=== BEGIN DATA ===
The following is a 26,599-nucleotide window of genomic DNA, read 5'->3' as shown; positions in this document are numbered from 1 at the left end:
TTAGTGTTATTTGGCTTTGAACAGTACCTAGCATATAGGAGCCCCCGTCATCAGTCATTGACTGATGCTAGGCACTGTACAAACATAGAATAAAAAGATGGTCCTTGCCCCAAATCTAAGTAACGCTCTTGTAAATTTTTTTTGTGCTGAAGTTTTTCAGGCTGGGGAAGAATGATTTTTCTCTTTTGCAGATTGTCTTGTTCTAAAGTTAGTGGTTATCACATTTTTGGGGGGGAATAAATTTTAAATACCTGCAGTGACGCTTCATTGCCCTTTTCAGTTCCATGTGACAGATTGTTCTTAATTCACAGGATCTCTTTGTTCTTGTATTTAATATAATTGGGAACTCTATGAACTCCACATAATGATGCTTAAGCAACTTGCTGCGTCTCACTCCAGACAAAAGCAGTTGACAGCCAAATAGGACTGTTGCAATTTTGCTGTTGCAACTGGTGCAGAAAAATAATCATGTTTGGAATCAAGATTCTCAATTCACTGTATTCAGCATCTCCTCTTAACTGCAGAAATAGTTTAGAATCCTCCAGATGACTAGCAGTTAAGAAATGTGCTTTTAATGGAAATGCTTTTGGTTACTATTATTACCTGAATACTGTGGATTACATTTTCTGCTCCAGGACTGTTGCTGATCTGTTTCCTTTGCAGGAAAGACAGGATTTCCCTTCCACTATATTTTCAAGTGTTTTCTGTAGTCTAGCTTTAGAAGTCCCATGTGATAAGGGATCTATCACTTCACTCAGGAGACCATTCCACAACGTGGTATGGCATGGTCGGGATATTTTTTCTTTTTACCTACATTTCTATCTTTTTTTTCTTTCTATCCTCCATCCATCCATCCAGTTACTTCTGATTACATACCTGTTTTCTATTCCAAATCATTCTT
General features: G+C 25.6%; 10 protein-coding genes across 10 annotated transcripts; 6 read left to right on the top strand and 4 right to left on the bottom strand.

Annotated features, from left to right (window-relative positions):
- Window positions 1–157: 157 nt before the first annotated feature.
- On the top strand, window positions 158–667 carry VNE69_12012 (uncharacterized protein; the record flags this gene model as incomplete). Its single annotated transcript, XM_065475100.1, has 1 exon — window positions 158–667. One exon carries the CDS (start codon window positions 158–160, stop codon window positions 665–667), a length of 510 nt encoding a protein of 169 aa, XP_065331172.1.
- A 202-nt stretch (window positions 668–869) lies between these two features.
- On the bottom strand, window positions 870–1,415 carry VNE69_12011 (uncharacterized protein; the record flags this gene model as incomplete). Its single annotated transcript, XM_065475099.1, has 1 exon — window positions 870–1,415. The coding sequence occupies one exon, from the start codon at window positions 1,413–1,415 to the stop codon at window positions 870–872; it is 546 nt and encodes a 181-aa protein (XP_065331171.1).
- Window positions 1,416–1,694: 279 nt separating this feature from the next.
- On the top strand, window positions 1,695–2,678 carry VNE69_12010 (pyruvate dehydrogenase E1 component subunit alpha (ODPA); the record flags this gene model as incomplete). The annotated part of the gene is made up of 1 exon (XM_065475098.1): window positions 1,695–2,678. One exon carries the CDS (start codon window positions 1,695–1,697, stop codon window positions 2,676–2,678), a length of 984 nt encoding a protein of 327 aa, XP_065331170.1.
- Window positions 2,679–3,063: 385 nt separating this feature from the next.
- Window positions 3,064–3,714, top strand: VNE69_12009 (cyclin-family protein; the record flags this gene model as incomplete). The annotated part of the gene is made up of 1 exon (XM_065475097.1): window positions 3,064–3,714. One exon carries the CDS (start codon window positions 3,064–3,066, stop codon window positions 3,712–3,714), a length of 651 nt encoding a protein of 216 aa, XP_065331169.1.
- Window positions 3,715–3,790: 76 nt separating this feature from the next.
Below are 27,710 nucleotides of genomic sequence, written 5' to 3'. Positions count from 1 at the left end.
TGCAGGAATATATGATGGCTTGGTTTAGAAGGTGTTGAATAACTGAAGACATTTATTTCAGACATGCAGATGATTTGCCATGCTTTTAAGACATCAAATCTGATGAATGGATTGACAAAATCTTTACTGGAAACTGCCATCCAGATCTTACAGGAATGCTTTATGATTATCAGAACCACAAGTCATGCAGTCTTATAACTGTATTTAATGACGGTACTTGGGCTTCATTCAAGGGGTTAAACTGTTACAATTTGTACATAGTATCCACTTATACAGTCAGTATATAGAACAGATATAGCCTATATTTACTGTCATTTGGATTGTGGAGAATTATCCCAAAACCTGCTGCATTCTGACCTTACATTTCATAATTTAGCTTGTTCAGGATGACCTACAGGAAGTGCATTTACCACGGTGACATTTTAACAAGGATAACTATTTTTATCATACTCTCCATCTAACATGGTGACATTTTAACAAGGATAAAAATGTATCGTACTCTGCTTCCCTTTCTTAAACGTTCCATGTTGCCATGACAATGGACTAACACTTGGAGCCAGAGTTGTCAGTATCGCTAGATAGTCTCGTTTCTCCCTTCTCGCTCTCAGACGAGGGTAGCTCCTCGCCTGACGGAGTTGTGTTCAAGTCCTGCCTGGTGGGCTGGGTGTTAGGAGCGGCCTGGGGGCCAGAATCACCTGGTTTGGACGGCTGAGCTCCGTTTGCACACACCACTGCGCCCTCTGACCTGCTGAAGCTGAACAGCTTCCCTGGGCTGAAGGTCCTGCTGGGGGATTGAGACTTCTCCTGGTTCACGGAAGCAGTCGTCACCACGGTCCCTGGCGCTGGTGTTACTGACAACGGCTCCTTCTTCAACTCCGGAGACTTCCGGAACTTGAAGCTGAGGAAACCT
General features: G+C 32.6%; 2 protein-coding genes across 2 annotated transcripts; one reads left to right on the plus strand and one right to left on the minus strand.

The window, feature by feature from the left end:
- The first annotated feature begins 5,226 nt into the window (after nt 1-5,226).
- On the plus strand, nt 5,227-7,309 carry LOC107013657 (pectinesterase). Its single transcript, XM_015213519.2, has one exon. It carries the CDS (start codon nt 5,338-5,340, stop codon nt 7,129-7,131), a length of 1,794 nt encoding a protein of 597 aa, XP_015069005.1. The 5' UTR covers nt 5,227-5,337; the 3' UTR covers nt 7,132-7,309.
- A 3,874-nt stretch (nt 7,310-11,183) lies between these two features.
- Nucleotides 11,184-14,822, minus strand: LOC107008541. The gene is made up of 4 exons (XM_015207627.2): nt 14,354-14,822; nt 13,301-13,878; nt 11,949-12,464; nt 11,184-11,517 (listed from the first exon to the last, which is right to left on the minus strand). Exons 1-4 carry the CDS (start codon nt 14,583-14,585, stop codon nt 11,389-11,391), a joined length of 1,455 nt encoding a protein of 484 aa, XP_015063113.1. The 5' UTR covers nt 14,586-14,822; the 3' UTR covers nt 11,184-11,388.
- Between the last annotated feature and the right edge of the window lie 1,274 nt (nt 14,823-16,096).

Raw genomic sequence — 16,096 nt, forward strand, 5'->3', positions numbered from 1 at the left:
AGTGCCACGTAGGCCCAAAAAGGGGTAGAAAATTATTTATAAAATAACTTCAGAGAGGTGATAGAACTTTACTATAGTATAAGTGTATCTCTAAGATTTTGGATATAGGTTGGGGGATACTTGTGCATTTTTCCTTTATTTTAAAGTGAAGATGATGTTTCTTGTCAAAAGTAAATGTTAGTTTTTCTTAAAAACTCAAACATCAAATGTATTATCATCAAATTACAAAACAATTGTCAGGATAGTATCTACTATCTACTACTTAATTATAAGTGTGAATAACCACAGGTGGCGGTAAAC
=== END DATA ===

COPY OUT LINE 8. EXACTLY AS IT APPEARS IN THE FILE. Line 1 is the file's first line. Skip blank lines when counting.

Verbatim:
- On the bottom strand, window positions 870–1,415 carry VNE69_12011 (uncharacterized protein; the record flags this gene model as incomplete). Its single annotated transcript, XM_065475099.1, has 1 exon — window positions 870–1,415. The coding sequence occupies one exon, from the start codon at window positions 1,413–1,415 to the stop codon at window positions 870–872; it is 546 nt and encodes a 181-aa protein (XP_065331171.1).